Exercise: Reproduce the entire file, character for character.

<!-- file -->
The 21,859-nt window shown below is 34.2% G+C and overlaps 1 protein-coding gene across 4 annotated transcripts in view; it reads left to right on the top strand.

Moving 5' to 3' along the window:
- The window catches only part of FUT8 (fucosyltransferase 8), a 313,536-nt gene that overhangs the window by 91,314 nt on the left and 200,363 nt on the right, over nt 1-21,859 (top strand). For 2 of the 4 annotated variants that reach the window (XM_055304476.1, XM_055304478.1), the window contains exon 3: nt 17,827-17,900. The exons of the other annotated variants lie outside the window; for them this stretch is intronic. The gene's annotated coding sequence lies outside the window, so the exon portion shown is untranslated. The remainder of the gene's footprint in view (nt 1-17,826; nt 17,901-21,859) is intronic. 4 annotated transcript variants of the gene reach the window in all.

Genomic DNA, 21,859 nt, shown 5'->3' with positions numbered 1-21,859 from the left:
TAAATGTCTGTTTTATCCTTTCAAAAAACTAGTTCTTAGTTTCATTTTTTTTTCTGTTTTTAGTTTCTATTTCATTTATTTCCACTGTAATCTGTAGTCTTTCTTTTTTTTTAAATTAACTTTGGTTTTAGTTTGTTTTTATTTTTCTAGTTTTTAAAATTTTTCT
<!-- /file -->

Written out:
The 21,859-nt window shown below is 34.2% G+C and overlaps 1 protein-coding gene across 4 annotated transcripts in view; it reads left to right on the top strand.

Moving 5' to 3' along the window:
- The window catches only part of FUT8 (fucosyltransferase 8), a 313,536-nt gene that overhangs the window by 91,314 nt on the left and 200,363 nt on the right, over nt 1-21,859 (top strand). For 2 of the 4 annotated variants that reach the window (XM_055304476.1, XM_055304478.1), the window contains exon 3: nt 17,827-17,900. The exons of the other annotated variants lie outside the window; for them this stretch is intronic. The gene's annotated coding sequence lies outside the window, so the exon portion shown is untranslated. The remainder of the gene's footprint in view (nt 1-17,826; nt 17,901-21,859) is intronic. 4 annotated transcript variants of the gene reach the window in all.

Genomic DNA, 21,859 nt, shown 5'->3' with positions numbered 1-21,859 from the left:
TAAATGTCTGTTTTATCCTTTCAAAAAACTAGTTCTTAGTTTCATTTTTTTTTCTGTTTTTAGTTTCTATTTCATTTATTTCCACTGTAATCTGTAGTCTTTCTTTTTTTTTAAATTAACTTTGGTTTTAGTTTGTTTTTATTTTTCTAGTTTTTAAAATTTTTCT